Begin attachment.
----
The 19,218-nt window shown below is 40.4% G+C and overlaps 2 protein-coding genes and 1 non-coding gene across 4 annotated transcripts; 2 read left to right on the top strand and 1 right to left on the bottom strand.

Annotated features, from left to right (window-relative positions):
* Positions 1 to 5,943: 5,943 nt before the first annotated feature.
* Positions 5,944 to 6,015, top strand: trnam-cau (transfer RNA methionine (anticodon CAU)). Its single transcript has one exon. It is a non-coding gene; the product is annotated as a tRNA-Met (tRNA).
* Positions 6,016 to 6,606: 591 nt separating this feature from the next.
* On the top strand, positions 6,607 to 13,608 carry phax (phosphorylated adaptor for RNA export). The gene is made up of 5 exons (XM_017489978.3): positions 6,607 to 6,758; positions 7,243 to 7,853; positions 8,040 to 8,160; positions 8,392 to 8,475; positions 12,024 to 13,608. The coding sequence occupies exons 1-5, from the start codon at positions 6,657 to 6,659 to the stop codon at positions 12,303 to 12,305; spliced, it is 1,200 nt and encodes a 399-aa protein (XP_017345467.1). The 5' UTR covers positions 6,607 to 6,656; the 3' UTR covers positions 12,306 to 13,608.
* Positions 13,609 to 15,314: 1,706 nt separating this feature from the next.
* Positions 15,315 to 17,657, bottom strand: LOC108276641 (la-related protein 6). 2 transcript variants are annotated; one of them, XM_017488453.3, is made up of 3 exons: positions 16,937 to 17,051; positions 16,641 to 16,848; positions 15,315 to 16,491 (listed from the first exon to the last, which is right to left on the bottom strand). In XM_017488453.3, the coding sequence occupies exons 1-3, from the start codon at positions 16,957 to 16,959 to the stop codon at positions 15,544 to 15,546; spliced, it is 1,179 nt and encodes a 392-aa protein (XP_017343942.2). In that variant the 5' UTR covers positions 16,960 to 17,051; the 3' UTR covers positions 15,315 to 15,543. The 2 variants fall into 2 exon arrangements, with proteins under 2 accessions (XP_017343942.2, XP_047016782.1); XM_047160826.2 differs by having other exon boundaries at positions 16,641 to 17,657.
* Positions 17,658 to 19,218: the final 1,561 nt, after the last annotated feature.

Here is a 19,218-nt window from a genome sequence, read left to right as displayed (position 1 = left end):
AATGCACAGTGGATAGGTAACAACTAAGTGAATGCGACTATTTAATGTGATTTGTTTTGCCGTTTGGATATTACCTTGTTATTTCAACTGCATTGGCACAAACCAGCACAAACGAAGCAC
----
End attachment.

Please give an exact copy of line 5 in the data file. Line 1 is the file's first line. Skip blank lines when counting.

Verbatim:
* Positions 6,016 to 6,606: 591 nt separating this feature from the next.